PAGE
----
It’s at this point that the exciting part of the day begins: from the top of the Floria lift, the route heads up towards the Col des Crochues, and the path underfoot gets significantly steeper. A well-trodden bootpack provides easy, bucket-sized foot placements, but with the lifts closed and the absence of hundreds of passing feet on this popular and busy ski tour, the track is being ironed-out day-upon-day by a violently-powerful sun, and soon enough you’ll need some slightly beefier technology than running shoes to make it up to the col safely. Today, the nine carbide spikes on each of my feet and the ridiculously-light aluminium axe in my hand make short work of the climb, which gets to around 40 degrees in its steepest parts, and two hours after leaving Chamonix, I am at today’s high point of 2700m.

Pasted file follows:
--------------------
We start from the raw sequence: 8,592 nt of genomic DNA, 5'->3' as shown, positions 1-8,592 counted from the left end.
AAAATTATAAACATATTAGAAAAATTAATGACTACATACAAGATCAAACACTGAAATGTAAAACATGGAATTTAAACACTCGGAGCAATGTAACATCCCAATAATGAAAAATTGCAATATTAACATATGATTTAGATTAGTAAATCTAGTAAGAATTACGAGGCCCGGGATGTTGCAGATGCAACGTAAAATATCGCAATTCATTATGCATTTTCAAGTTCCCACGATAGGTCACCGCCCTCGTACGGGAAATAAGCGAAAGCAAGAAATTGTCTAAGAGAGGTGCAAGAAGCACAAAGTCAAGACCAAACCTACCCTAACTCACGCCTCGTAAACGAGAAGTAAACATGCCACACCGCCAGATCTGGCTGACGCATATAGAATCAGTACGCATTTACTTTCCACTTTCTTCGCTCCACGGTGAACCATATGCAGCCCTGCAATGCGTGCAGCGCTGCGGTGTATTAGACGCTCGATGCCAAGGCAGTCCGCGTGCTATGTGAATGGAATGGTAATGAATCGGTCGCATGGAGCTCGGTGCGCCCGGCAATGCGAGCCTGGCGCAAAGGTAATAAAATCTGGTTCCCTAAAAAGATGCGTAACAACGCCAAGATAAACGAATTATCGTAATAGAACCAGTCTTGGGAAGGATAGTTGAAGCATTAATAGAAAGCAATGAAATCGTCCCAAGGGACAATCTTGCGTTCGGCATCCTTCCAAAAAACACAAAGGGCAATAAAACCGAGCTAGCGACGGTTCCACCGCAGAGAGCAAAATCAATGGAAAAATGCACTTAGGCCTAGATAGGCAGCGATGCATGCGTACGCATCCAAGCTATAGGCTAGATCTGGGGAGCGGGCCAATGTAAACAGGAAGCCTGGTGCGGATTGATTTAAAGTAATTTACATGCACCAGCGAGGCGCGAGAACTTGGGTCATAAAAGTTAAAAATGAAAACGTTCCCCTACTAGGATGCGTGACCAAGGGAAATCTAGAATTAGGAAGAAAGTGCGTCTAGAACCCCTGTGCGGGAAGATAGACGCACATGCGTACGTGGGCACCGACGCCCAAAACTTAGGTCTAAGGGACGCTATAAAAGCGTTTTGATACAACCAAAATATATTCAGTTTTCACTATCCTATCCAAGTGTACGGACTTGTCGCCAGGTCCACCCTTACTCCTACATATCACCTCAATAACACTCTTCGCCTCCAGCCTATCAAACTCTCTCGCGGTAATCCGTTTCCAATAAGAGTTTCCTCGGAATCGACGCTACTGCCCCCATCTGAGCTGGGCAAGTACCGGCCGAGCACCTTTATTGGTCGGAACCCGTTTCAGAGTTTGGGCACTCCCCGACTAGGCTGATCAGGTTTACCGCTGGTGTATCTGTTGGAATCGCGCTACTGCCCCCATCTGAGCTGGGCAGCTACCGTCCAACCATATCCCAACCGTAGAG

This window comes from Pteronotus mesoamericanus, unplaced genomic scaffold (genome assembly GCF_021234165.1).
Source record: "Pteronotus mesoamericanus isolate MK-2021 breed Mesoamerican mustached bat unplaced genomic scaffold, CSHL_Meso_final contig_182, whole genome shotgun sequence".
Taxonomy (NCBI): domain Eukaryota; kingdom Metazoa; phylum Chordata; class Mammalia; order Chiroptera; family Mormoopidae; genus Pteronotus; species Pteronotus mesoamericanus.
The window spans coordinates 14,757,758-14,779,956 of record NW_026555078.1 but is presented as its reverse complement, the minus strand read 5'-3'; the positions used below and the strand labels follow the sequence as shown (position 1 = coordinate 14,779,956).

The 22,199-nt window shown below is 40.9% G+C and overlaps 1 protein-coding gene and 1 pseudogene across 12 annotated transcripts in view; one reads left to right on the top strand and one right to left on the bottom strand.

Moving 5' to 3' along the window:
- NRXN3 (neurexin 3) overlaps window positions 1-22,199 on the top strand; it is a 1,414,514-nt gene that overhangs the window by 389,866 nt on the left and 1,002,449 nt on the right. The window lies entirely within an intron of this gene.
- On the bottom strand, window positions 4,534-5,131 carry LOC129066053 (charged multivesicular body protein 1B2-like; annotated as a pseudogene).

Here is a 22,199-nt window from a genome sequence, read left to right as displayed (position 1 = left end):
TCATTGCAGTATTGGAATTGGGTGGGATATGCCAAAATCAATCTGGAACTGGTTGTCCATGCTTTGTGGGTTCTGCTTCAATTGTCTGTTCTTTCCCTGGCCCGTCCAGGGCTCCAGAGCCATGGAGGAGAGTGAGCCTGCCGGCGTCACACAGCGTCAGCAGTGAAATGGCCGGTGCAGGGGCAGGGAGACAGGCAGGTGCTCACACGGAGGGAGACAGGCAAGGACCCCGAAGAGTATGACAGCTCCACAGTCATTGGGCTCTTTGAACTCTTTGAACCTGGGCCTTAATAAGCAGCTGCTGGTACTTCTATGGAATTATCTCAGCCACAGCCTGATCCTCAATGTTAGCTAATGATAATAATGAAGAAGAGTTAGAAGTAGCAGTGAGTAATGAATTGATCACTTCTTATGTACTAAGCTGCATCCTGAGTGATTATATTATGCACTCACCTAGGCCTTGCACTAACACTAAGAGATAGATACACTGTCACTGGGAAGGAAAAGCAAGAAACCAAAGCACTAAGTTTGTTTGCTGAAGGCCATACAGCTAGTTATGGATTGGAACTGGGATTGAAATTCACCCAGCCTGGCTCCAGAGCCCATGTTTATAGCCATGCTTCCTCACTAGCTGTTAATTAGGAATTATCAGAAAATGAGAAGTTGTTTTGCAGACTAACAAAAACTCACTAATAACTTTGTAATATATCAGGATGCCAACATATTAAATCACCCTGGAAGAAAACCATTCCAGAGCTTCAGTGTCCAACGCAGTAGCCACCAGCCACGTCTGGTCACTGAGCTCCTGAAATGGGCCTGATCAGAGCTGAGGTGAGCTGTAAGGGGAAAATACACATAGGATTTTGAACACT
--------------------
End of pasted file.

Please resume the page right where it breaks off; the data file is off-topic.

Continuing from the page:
What follows is an almost unbelievably-pretty descending traverse across the Combe de la Balme, under the shadow of the unassumingly-mighty north faces of the Aiguilles Rouges. Their (admittedly) vastly more imposing and terrifying sisters to the south tend to hog all the glory, those lofty granite peaks in the Mont Blanc massif, but if they were to stand alone in a range of their own, these humble gneiss hills would undoubtedly see a lot more traffic. Anyway, despite enjoying a somewhat more mellow reputation than their neighbour, this is still quite a serious place to spend some time, and the path we are on is about to cross one of the most popular places to peg it in the Aiguilles Rouges – people can, and often do, slide to their death here. As the traverse reaches the slopes under the south couloir of the Pointe Alphonse Favre, the ground underfoot gets noticeably steeper and tumbles away beneath you to a cluster of rocky couloirs, winding their way down to huge grey piles of avalanche debris at the bottom of the combe. A poorly-placed foot here would spell certain injury and possibly worse, so I am reduced to kicking steps in my soft shoes and stabbing the stubby pick of my ice axe into the receptive névé, plugging my fingers and toes into the occasional pocket formed by rocks and pebbles soaking up the sun’s warmth and burrowing down into the snow. Progress is slow and requires a degree of concentration, but the experience is refreshingly invigorating.